Sebastian Kruse, Head of Public Affairs Edelman Germany
A similar pattern emerges with regard to honesty and credibility. 34 % of those surveyed in Germany say that both values were high for national government officials, but have fallen significantly in the past year. Only 17% say they were lower and have risen significantly in the past year.
Government lags behind in solving social challenges
The potential reasons for a lack of trust in the government and those responsible for it are complex. The findings show that Germans rate companies as equally good or better than the governement at solving social challenges — even for duties usually or traditionally performed by the government. This includes:
- Driving economic growth and job creation (8 points difference)
- Responding to health issues and public safety aspects of the COVID-19 pandemic (5 point difference)
- Ensuring the education system is preparing people for jobs of the future (5 point difference)
- Addressing systemic inequities (4 point difference)
- Addressing climate change (2 point difference)
- Guarding information quality (1 point difference)
Overall, companies perform better than the government in almost all areas. The government only scores one point more when it comes to improving the healthcare system.
"In Germany, a relatively high level of trust is placed in companies in particular. This translates into a strong mandate to use this trust in a positive way and fill it with life. A partnership approach and joint engagement of companies with government stakeholders, academia and NGOs can be a way to solve social and societal challenges. There are many ways to do this: Companies, and likewise their CEOs, must provide trustworthy sources of information, link facts with empathy and communicate accordingly, and above all, show transparency and openness."
Sebastian Kruse, Head of Public Affairs Edelman Germany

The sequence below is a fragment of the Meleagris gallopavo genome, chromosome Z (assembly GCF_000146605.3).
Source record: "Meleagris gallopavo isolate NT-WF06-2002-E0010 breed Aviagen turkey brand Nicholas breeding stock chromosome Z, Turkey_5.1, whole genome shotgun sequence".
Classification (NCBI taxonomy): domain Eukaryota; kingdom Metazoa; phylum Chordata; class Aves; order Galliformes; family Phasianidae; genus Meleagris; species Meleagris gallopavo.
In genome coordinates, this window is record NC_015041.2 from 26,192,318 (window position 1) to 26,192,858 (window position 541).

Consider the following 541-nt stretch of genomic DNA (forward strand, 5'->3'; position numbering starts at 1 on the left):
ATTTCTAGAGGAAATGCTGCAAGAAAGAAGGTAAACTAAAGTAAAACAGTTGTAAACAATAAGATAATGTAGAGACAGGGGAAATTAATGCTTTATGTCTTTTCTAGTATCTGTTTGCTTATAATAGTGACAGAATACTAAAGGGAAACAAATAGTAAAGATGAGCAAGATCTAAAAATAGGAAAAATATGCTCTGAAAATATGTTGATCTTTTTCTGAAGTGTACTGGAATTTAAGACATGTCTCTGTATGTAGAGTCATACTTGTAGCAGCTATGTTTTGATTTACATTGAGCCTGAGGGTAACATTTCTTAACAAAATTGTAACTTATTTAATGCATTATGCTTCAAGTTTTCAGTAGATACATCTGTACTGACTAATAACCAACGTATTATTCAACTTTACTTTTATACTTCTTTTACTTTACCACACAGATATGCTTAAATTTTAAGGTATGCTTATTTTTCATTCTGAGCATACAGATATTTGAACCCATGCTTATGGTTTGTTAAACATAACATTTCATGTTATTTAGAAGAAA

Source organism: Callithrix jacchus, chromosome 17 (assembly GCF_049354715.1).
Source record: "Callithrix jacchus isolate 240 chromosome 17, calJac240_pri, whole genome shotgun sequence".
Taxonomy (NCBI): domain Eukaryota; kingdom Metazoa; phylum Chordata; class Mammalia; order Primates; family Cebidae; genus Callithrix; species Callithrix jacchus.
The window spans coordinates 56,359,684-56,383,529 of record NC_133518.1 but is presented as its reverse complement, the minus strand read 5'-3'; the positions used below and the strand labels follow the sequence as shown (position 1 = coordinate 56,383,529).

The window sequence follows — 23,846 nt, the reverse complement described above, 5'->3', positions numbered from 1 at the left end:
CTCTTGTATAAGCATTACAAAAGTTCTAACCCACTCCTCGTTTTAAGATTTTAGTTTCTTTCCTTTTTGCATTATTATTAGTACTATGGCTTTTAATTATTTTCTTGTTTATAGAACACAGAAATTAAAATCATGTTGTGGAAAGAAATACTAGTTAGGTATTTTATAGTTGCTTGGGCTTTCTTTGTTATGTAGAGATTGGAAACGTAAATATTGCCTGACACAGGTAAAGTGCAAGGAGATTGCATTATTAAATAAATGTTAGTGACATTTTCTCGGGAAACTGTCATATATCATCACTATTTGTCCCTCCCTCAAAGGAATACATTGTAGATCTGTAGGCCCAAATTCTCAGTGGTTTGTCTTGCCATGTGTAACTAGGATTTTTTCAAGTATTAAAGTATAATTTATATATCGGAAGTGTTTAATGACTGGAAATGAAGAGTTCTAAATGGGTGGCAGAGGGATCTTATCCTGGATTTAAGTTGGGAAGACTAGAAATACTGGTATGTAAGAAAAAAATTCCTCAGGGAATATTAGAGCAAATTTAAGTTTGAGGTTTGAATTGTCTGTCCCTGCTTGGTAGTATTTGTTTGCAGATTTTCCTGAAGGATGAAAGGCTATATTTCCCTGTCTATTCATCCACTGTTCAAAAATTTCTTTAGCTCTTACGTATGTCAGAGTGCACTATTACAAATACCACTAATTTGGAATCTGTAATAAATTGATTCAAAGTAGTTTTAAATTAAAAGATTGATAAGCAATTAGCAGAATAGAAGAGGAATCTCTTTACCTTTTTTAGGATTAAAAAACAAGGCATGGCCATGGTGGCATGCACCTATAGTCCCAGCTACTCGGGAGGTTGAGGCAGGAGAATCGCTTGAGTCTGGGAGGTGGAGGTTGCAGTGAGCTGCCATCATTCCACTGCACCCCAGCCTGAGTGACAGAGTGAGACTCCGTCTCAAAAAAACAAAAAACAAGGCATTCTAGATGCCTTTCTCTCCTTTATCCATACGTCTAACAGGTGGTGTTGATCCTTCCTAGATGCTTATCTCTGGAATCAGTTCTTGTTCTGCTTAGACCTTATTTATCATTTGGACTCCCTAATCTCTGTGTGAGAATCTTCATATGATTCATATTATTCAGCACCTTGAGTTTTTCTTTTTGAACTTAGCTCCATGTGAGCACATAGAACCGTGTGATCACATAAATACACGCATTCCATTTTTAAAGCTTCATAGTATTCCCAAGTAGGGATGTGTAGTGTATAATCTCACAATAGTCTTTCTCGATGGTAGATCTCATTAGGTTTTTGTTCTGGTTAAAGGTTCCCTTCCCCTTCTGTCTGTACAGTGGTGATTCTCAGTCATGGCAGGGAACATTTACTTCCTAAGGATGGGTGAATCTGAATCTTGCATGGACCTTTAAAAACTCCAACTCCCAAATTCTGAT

This is because expectations of companies are growing. 53 % of Germans say that their country will not be able to solve the challenges without the involvement of companies. 31% of Germans say CEOs are not sufficiently involved in social challenges. Likewise, respondents would like to see more involvement from them in political challenges (14%).
2021 Edelman Trust Barometer Spring Update: A World in Trauma
The 2021 Edelman Trust Barometer Spring Update: A World in Trauma is an update to the 2021 Edelman Trust Barometer. The survey was conducted by Edelman Data & Intelligence (DxI) between April 30 and May 11, 2021, and sampled more than 16,800 respondents in 14 markets: Brazil, Canada, China, France, Germany, India, Japan, Mexico, Saudi Arabia, S. Africa, S. Korea, UAE, UK, and U.S. 1,200 people were surveyed in each market, 100 of whom were informed public. All informed public respondents met the following criteria: aged 25-64; college-educated; household income in the top quartile for their age in their country; read or watch business/news media at least several times a week; and follow public policy issues in the news at least several times a week. For more information, visit https://www.edelman.com/research/trust-2021-spring-update